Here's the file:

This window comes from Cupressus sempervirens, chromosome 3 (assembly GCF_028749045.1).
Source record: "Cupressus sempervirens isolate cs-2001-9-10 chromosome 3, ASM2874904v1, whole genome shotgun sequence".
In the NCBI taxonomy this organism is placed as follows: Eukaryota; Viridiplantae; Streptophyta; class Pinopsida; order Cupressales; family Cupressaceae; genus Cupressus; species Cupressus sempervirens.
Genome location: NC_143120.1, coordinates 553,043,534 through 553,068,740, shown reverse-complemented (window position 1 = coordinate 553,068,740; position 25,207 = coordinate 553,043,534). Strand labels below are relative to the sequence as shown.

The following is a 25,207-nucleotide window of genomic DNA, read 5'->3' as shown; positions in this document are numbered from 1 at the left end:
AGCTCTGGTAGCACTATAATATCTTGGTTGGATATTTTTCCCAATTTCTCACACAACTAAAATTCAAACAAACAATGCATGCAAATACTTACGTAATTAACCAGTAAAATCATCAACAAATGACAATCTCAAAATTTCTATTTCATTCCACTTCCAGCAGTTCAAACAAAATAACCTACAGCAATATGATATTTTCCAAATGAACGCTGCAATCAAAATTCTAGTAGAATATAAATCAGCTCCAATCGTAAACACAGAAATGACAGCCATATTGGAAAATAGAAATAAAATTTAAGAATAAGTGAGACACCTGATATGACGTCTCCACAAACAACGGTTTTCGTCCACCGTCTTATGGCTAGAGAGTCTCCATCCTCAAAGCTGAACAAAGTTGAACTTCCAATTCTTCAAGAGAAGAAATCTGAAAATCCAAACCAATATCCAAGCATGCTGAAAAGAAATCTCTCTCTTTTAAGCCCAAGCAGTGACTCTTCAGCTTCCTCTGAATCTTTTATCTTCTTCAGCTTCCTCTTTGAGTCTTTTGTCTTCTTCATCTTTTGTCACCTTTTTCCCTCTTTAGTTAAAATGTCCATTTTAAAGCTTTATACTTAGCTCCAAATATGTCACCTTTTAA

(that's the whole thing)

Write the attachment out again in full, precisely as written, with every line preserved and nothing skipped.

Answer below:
This window comes from Cupressus sempervirens, chromosome 3 (assembly GCF_028749045.1).
Source record: "Cupressus sempervirens isolate cs-2001-9-10 chromosome 3, ASM2874904v1, whole genome shotgun sequence".
In the NCBI taxonomy this organism is placed as follows: Eukaryota; Viridiplantae; Streptophyta; class Pinopsida; order Cupressales; family Cupressaceae; genus Cupressus; species Cupressus sempervirens.
Genome location: NC_143120.1, coordinates 553,043,534 through 553,068,740, shown reverse-complemented (window position 1 = coordinate 553,068,740; position 25,207 = coordinate 553,043,534). Strand labels below are relative to the sequence as shown.

The following is a 25,207-nucleotide window of genomic DNA, read 5'->3' as shown; positions in this document are numbered from 1 at the left end:
AGCTCTGGTAGCACTATAATATCTTGGTTGGATATTTTTCCCAATTTCTCACACAACTAAAATTCAAACAAACAATGCATGCAAATACTTACGTAATTAACCAGTAAAATCATCAACAAATGACAATCTCAAAATTTCTATTTCATTCCACTTCCAGCAGTTCAAACAAAATAACCTACAGCAATATGATATTTTCCAAATGAACGCTGCAATCAAAATTCTAGTAGAATATAAATCAGCTCCAATCGTAAACACAGAAATGACAGCCATATTGGAAAATAGAAATAAAATTTAAGAATAAGTGAGACACCTGATATGACGTCTCCACAAACAACGGTTTTCGTCCACCGTCTTATGGCTAGAGAGTCTCCATCCTCAAAGCTGAACAAAGTTGAACTTCCAATTCTTCAAGAGAAGAAATCTGAAAATCCAAACCAATATCCAAGCATGCTGAAAAGAAATCTCTCTCTTTTAAGCCCAAGCAGTGACTCTTCAGCTTCCTCTGAATCTTTTATCTTCTTCAGCTTCCTCTTTGAGTCTTTTGTCTTCTTCATCTTTTGTCACCTTTTTCCCTCTTTAGTTAAAATGTCCATTTTAAAGCTTTATACTTAGCTCCAAATATGTCACCTTTTAA